Breakpoint + callback performance ... Can it be faster?

Hello Benjamin , all

>>I recently started using lldb to write a basic instrumentation tool for
>>tracking the values of variables at various code-points in a program.
I have the same problem of tracing some variables and debugging application post-mortem. Without knowing about your experience I've started walking same path and encountered same problem. In my case inserting an empty callback slows-down application by 100x. This is not acceptable for me, because instead of minutes I got hours of runtime.

Every time you use the "expr" command, we compile a tiny c++ code
snippet inject it into the target process and execute it. If you type
"log enable lldb expr" you should be able to follow how exactly that
works. You can use pretty much any c++ construct in the expression
including declaring variables/types:
(lldb) expr -- char s[]="qwerty"; for(int i=0; i < sizeof s; ++i)
printf("%d: %c\n", i, s[i]);
0: q
1: w
2: e
3: r
4: t
5: y
6:

So, if your question is "do we support compiling code and running it
in the debugged process", then the answer is yes. If you want
something that would automatically intercept some function to execute
your code while the process is running (some kind of dynamic
instrumentation), then the answer is no. (But I don't see any mention
of that on the gdb page you quoted either).

cheers,
pavel

Thanks Pavel, you are correct. This was the direction I thought to investigate, but I didnt done my homework yet.

Yes, dynamic instrumentation is what I want. Looks like both lldb and gdb do not allow this directly.

As GDB doc says “After execution, the compiled code is removed from gdb and any new types or variables you have defined will be deleted.”

Do you know why it is the case? Why cannot my generated code persist?

Looks like technically it is possible. For example you can allocate memory for generated code on heap.

GDB does not even allow me to define a new function. But for data dynamic allocation works perfectly fine:

Example:

#include <stdio.h>

char message[1000] = “test message\n”;

int main() {

char *msg = message;

for (int i = 0; i < 5; i++)

printf("%s\n", msg);

return 0;

}

gdb session:

Making the code persist is easy - that's sort of what expr --top-level does.

The tricky part is getting your code to execute. When you evaluate
expressions interactively, we manually modify the registers (PC being
the most important one) to point to the code you want to execute. If
you want it to happen automatically at runtime, you would have to
insert a jump instruction somewhere. The problem is, that can't
usually be done without overwriting a couple of instructions of
original code, which means you then have to somehow simulate the
effects of the overwritten instructions. And there's always a danger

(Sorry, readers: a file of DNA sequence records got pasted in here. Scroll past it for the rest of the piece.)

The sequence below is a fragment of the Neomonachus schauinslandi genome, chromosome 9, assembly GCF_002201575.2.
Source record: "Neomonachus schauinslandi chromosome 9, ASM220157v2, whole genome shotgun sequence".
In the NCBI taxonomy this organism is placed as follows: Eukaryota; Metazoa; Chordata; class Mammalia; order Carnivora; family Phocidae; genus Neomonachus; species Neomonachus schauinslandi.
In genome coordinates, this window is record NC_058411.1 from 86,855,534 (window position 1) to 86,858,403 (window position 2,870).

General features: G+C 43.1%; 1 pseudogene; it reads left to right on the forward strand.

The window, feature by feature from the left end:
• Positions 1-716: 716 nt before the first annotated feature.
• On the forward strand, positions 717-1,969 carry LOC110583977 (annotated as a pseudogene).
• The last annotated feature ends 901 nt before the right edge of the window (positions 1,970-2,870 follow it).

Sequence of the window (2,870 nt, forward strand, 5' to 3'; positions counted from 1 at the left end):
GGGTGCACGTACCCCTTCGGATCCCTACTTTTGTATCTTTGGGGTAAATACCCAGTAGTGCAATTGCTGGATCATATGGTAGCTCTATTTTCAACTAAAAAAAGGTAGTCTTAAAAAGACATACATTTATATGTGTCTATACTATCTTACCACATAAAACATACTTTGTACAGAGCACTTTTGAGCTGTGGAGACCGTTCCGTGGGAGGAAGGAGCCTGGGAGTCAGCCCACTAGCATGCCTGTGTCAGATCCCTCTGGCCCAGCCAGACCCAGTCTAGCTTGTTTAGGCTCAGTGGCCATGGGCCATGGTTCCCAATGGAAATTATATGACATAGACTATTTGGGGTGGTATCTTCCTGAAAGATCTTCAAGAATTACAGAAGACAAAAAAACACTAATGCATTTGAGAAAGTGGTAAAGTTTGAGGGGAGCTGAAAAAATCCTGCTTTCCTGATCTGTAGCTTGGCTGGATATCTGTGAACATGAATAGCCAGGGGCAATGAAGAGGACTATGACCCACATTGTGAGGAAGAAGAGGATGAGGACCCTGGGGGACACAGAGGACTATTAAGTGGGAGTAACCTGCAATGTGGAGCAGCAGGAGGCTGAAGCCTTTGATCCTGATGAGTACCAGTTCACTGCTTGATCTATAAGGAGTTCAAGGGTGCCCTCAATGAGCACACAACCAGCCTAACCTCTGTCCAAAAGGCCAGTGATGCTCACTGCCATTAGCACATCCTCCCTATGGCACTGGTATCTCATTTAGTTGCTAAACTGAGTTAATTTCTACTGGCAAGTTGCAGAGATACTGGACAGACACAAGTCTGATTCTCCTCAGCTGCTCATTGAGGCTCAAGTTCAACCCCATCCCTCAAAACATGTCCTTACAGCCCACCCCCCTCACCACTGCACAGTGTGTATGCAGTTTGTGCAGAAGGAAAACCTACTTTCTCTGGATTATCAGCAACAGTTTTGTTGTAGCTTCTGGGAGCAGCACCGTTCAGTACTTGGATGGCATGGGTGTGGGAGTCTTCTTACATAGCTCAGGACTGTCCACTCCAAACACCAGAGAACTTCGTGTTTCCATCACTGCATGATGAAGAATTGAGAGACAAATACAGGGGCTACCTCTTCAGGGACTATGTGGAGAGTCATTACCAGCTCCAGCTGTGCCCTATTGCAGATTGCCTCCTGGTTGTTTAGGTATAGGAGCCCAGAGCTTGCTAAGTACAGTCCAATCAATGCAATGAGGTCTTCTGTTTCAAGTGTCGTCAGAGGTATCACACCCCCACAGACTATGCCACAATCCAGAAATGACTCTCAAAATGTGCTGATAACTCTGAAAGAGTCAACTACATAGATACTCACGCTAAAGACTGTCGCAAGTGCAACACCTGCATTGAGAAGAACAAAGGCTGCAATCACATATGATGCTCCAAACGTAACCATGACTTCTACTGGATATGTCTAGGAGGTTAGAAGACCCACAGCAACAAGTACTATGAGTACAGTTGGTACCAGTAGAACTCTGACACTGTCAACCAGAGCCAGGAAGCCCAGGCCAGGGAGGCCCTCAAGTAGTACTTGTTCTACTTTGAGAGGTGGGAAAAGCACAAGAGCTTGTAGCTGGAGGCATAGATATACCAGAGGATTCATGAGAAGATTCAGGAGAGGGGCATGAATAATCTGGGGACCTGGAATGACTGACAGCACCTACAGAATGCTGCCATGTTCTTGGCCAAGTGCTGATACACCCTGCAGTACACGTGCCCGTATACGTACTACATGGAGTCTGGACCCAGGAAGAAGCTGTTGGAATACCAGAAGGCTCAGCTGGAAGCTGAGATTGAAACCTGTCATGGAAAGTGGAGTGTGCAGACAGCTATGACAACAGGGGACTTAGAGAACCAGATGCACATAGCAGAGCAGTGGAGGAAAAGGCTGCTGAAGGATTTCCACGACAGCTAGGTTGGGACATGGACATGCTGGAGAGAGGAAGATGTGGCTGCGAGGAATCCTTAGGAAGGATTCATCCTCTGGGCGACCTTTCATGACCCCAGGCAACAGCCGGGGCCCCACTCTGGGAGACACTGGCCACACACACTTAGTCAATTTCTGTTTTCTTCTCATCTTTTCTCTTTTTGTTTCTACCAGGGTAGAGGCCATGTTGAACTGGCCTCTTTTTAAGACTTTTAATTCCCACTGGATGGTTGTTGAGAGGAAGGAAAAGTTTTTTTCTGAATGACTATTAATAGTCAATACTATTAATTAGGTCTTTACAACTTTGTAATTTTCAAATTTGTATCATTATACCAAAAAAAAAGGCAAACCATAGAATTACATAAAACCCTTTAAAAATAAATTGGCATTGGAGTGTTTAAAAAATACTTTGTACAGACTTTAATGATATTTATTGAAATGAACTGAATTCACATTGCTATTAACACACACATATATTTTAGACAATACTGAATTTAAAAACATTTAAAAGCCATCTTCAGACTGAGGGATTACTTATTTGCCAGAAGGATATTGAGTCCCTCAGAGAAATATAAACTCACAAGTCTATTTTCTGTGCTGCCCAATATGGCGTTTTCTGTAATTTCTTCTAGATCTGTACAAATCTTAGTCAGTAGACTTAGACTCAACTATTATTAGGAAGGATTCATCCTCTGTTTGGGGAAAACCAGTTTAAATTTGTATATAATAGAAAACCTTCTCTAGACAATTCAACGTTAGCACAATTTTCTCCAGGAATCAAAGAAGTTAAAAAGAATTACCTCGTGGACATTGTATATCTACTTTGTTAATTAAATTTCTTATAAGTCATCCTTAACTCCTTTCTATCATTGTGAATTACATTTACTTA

that you will overwrite a jump target and things will blow up when
someone tries to jump there. The way this is normally done is that you
have the compiler insert hooks into your code during compilation, that
you can then intercept if necessary. I am not sure if that would fit
your use case.

pl

Yes, it would fit. I can even insert hooks manually, like:

std::function<void()> instrumentation_hook = []{ /dear lldb script, please insert your code here/ }

instrumentation_hook(); // run instrumentation, by default does nothing.

Is there an easy way to compile some code in lldb and assign to instrumentation_hook ?

Try this for size:

$ bin/lldb /tmp/a.out
(lldb) target create "/tmp/a.out"
Current executable set to '/tmp/a.out' (x86_64).
(lldb) b main
Breakpoint 1: where = a.out`main + 4 at a.cc:6, address = 0x0000000000400531
(lldb) pr la
Process 22550 launched: '/tmp/a.out' (x86_64)
Process 22550 stopped
* thread #1, name = 'a.out', stop reason = breakpoint 1.1
    frame #0: 0x0000000000400531 a.out`main at a.cc:6
   3 void (* volatile hook)();
   4
   5 int main() {
-> 6 printf("before\n");
   7 if(hook) hook();
   8 printf("after\n");
   9 }
(lldb) expr --top-level -- void HOOK() { (int)printf("in hook\n"); }
(lldb) expr hook = &HOOK
(void (*volatile)()) $0 = 0x00007ffff7ff5030
(lldb) c
Process 22550 resuming
before
in hook
after
Process 22550 exited with status = 0 (0x00000000)
(lldb)

Thats nice! But how to enable C++?:

(lldb) expr --top-level –
Enter expressions, then terminate with an empty line to evaluate:
1 #include
2 void HOOK() { std::cout << “in hook\n”; }
3

error: ‘iostream’ file not found

Clang just doesn’t currently know where to look for the standard headers. Not sure if this is a top level code only bug or not. I know the expression parser can include common C headers on Darwin. Not sure if any includes work on linux. Try importing <stdio.h> and see how that goes?

The better way to do what you want is to write a shared library, save it to “/tmp/liba.so” and then load it at runtime:

(lldb) process load /tmp/liba.so

This will load a shared library with all of the top level code you want into your current program, then you can call any functions in that shared library as well using expressions that you need.

If you feel you still need to use the expression parser, then a few tips on the expression parser when not in top level code mode:

  • C++ lambda functions that don’t capture anything can be cast to function pointer types and used as static callbacks.
  • Any variable you define that is prefixed with a ‘$’ will become a global variable and persist beyond your expression (assign a function callback from C++ lambda, and you have a callback you can now use.
  • Any type you declare that is prefixed with a ‘$’ will persist beyond that expression and be available for future expressions.
  • Any type returned as the result type of an expression will have its type available

Greg

Thank you very much Greg and Pavel for help!

I will probably need another months or so to work on my variable tracing stuff. I don’t see any additional roadblocks yet.